The Irish are great altogether - but are they greater outside Ireland than in it?

blokesbloke

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Might seem an odd thread topic but at work today I took a call from an older Irish lady who charmed me totally. She was what I would call proper old-school Irish - incredibly polite, very expressive in her use of words, I don't know, just a lovely lady altogether and she met every positive stereotype I have of the Irish exactly.

I find the Irish people I interact with in the UK to be, generally of course there are always exceptions, to be very polite when dealing with you in a professional capacity and very warm when dealing with you in a personal capacity.

I even had a police officer friend who commented that Irish men, especially older ones, were even very polite in the custody block when arrested, tending to say "Sir", "Officer" or indeed sometimes "Guard"!

Then I wondered, as I sit here in the afterglow of the lovely Irish lady I spoke to and was happily able to help (and wasn't she effusive in her thanks!) if this was true in Ireland.

I just mean - I read a lot on P.ie and yes I know it's a pretty glass-half-empty source, of the decline of traditional Irish values such as I mention above, and I wondered if the Irish in Britain and perhaps elsewhere are actually in a sense, more Irish than the Irish in the sense of fitting traditional Irish values?

Does living in another country, and perhaps having left Ireland when it was a different place, mean the Irish people I meet here are more recognisably "Irish" in an old-fashioned, positive sense I have of them?

Whereas perhaps people who live in Ireland as less like that?

It reminded me of a book I read about the Asian community in the UK where the author pointed out that a lot of older Asian people, and by extension their offspring whose main knowledge of the Old Country is from their older relatives, had unrealistic views of their homeland.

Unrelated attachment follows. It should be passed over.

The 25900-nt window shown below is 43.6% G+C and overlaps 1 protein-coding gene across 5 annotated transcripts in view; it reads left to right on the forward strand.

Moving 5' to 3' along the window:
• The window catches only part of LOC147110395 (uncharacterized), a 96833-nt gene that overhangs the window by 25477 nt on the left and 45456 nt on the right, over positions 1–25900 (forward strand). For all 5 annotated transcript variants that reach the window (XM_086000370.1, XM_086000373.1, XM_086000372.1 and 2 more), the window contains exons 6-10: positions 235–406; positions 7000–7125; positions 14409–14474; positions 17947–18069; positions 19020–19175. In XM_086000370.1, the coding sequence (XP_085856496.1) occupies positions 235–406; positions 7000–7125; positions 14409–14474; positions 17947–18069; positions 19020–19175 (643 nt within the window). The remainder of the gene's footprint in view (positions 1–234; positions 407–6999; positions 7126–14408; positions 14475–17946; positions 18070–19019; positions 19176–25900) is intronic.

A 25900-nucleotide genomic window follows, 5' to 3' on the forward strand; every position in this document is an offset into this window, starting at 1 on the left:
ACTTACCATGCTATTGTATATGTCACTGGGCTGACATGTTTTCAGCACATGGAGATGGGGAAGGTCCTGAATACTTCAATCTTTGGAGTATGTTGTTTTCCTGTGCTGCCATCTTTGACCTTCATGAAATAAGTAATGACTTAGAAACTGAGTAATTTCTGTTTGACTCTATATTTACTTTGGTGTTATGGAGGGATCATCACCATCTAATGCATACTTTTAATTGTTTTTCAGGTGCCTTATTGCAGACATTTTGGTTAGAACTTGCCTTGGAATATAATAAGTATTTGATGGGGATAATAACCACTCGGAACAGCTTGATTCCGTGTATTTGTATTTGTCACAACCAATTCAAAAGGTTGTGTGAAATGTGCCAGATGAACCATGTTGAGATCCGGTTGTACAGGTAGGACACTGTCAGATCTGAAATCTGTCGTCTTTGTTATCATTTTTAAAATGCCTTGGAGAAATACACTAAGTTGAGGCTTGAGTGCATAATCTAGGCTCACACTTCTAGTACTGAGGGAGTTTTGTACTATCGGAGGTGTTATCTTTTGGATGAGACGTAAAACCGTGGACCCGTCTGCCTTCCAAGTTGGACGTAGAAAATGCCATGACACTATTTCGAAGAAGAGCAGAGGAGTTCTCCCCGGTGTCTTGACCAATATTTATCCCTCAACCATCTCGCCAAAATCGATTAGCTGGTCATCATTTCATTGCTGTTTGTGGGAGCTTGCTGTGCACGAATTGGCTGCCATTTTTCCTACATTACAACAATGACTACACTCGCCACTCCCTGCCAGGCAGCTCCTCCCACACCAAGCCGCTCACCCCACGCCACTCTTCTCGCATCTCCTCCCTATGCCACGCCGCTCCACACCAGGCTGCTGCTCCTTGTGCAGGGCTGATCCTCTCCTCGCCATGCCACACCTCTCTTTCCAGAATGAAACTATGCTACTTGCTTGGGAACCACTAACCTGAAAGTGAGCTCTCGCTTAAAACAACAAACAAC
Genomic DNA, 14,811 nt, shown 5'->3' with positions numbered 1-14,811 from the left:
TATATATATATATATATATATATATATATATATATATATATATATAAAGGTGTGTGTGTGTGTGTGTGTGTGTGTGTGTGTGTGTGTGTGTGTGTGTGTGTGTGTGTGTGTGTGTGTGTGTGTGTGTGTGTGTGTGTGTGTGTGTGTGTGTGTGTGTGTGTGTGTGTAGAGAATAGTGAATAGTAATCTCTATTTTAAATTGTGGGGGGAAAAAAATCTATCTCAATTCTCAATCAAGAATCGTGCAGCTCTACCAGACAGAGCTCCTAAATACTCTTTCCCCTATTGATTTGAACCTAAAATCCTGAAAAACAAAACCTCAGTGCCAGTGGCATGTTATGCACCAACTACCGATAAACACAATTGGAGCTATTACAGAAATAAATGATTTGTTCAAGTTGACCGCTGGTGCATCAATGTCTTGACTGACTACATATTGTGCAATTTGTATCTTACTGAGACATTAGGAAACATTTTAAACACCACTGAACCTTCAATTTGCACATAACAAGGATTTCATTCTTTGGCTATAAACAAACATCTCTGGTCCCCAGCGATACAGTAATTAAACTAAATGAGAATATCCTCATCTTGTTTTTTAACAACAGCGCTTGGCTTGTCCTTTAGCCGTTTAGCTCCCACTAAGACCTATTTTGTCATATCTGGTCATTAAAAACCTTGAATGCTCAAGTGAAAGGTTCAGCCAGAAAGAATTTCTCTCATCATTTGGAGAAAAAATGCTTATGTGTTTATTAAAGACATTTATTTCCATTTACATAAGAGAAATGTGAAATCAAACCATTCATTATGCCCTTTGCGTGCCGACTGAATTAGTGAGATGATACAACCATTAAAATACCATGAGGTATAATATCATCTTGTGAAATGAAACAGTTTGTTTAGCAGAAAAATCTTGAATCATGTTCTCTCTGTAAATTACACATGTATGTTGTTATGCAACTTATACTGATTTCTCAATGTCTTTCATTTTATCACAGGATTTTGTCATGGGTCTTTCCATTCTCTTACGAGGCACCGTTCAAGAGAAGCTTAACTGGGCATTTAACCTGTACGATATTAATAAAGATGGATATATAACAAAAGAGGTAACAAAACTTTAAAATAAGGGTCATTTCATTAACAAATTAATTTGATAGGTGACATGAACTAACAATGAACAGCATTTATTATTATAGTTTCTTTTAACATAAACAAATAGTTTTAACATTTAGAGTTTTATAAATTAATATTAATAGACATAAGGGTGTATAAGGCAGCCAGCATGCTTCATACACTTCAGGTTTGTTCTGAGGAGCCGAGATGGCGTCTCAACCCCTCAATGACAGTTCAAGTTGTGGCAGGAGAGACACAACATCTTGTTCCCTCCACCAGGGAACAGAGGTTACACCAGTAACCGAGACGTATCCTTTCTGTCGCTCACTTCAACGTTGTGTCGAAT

As they left India, Pakistan or Bangladesh in the 1950s or 1960s or whenever, their manners, ways and perceptions are frozen in time and they don't realise that many of the "Western" concepts they struggle with are now much more mainstream in their home country and would be shocked at some of the changes in India, Pakistan and Bangladesh - in effect, they are comparing the modern UK unfavourably with their birth country of the past, without realising many of the same attitudes and cultural changes they disapprove of in the UK have also, to an extent, happened at home.

The author really brought me up short with a rather poignant observation - that the older generation were pining for countries that effectively no longer existed.

(I have remembered the book was called Sari and Chips which was a light-hearted title for quite a serious book - worth a read).

What do Piesters think? Are there elderly Irish people in the UK who haven't travelled back much who are pining for an Ireland no longer there?

Would they be shocked if they went back to Ireland today?

Or would the proximity of Ireland mean they are more likely to have returned or at least kept up with news from back home?

Even so, do they maintain an older form of "Irishness" which Ireland itself has largely lost?
 
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GDPR

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Have you ever been to Ireland? I think you would hate Northern Ireland but I think the South you would really enjoy. Politics forums in any country generally attract people who are very psycho. I would not see P.ie as reflective of the ROI as such at all. This will annoy both the Lap Top Loyal and the hardcore Republicans here but people in the South are a lot more like the English than Ulster folk in good ways.
 

Stompy

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My old man was Irish and lived in England for many years, but he always missed Dublin, eventually my family moved to Ireland but my Dad was very disappointed in what he found and until he died always regretted moving back and missed England terribly.